Xenophon, Hellenica (ed. Carleton L. Brownson), Book 5, chapter 4 (search)
eized the Acropolis, and the city revolted; so that thereafter the Thebans brought in supplies of corn easily. As the spring came on again, Agesilaus was confined376 B.C. to his bed. For when he was leading his army back from Thebes, and, in Megara, was ascending from the Aphrodisium to the government376 B.C. building, some vein o376 B.C. building, some vein or other was ruptured, and the blood from his body poured into his soundSee III. iii. 3 and note. leg. Then as the lower part of his leg became immensely swollen and the pain unendurable, a Syracusan surgeon opened the vein at his ankle. But when once the blood had begun to flow, it ran night and day, and with all they could do theit was within their power to man far more ships than the Athenians had and to capture their city by starvation; and it was also within their power to transport an376 B.C. army across to Thebes in these same ships, steering for Phocis if they chose, or, if they chose, for Creusis. Influenced by these considerations they manned sixt
Titus Livius (Livy), The History of Rome, Book 6 (ed. Benjamin Oliver Foster, Ph.D.), chapter 39 (search)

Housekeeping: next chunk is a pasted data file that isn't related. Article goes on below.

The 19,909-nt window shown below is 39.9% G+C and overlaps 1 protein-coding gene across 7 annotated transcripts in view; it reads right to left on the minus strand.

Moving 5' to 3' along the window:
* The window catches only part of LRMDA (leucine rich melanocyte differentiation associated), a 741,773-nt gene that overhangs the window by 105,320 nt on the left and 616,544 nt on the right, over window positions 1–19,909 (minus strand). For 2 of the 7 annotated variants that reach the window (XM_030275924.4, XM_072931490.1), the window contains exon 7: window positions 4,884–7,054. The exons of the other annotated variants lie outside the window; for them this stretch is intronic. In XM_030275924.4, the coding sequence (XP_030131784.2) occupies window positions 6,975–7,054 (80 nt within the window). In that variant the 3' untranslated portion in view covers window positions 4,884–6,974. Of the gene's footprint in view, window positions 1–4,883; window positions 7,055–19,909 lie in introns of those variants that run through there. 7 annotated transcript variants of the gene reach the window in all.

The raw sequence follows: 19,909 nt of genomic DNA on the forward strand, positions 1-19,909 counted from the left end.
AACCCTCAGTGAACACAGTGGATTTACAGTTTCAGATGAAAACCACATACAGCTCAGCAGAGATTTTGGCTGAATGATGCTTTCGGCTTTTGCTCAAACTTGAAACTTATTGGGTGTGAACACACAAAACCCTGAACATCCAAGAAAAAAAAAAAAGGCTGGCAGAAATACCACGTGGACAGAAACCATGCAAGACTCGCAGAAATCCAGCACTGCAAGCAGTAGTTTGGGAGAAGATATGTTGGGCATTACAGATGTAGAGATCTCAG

th policies would have been finally disposed of, if the tribunes had not said that they were putting all these questions to the plebs collectively. Then Publius Manlius, becoming dictator, gave the affair a turn in favour of the plebs by naming Gaius Licinius,Not the tribune of the plebs, but possibly his father. Livy perhaps included him among the consular tribunes for 378 B.C. (cf. chap. xxxi. § 1; where the text is uncertain) or should have included him among those for the year 376 B.C., but has omitted the entire list (chap. xxxiv). Diod. xv. 57, gives Gaius Licinius as one of four consular tribunes for the year 378 B.C. who had been military tribune and was a commoner, his master of the horse. I find that the patricians took offence at this, but that the dictator was wont to excuse himself to them by alleging his close relationship to Licinius, and asserting that a master of the horse possessed no greater authority than a consular tribune. Licinius and Sextius, when
A'coris (*)/Akoris), king of Egypt, entered into alliance with Evagoras, king of Cyprus, against their common enemy Artaxerxes, king of Persia, about B. C. 385, and assisted Evagoras with ships and money. On the conclusion of the war with Evagoras, B. C. 376, the Persians directed their forces against Egypt. Acoris collected a large army to oppose them, and engaged many Greek mercenaries, of whom he appointed Chabrias general. Chabrias, however, was recalled by the Athenians on the complaint of Pharnabazus, who was appointed by Artaxerxes to conduct the war. When the Persian army entered Egypt, which was not till B. C. 373, Acoris was already dead. (Diod. 15.2-4, 8, 9, 29, 41, 42; Theopom. apud Phot. cod. 176.) Syncellus (p. 76a. p. 257a.) assigns thirteen years to his reig